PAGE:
A geographic coordinate system is a coordinate system that enables every location on Earth to be specified by a set of numbers, letters or symbols. The coordinates are often chosen such that one of the numbers represents a vertical position and two or three of the numbers represent a horizontal position; alternatively, a geographic position may be expressed in a combined three-dimensional Cartesian vector. A common choice of coordinates is latitude, longitude and elevation. To specify a location on a plane requires a map projection.
The 1979 Fastnet race was the twenty-eighth Royal Ocean Racing Club's Fastnet race, a yachting race held generally every two years since 1925 on a 605-mile course from Cowes direct to the Fastnet Rock and then to Plymouth via south of the Isles of Scilly. In 1979, it was the climax of the five-race Admiral's Cup competition, as it had been since 1957.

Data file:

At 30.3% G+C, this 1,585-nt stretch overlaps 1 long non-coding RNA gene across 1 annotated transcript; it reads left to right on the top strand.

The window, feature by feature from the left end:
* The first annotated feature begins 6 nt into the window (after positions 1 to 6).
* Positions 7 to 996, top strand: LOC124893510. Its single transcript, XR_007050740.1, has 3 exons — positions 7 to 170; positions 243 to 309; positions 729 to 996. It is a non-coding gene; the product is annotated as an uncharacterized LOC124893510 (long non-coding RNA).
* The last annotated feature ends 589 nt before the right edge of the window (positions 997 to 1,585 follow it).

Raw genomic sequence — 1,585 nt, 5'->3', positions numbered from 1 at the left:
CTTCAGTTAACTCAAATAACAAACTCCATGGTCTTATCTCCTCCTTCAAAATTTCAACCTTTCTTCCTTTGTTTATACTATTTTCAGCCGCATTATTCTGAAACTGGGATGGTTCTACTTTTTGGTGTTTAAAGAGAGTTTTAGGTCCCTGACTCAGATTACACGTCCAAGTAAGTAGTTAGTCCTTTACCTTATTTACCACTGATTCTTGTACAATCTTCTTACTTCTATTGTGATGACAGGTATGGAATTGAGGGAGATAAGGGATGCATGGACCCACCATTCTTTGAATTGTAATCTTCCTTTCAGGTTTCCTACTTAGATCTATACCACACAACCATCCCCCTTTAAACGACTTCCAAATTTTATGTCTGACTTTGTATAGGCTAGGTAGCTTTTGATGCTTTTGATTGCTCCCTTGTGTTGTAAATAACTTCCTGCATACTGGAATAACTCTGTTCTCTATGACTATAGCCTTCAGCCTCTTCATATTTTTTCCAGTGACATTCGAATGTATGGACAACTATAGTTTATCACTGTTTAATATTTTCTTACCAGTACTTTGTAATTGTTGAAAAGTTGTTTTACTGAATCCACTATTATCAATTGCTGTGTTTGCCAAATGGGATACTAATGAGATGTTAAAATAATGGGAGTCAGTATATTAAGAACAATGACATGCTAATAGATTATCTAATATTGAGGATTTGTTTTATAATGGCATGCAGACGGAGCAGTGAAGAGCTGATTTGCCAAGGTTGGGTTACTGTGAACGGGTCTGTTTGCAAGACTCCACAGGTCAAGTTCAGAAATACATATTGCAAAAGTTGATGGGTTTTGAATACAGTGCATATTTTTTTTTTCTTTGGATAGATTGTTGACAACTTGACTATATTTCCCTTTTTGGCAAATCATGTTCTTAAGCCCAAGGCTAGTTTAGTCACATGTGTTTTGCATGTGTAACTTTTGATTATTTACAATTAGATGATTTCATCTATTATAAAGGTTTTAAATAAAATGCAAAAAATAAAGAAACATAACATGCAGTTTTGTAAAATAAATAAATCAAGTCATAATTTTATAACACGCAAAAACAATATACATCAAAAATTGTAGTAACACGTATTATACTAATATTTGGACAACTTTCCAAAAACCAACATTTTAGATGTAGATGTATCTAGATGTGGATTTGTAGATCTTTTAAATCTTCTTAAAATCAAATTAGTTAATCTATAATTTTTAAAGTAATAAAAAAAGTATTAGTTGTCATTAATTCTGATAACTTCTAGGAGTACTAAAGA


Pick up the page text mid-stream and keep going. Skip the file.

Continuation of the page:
The Royal Ocean Racing Club is a gentleman's club in London. It was established in 1925 as the Ocean Racing Club, as a result of a race to the Fastnet Rock from Cowes, finishing in Plymouth. The RORC is the principal organiser of offshore yacht races in the United Kingdom, including the Fastnet Race, the Admiral's Cup and the Commodores' Cup. RORC was founded to encourage long distance yacht racing and the design, building and navigation of sailing vessels in which speed and seaworthiness are combined.
Yachting refers to the use of recreational boats and ships called yachts for sporting purposes. Yachts are distinguished from working ships mainly by their leisure purpose.
Cowes is an English seaport town and civil parish on the Isle of Wight. Cowes is located on the west bank of the estuary of the River Medina, facing the smaller town of East Cowes on the east bank. The two towns are linked by the Cowes Floating Bridge, a chain ferry.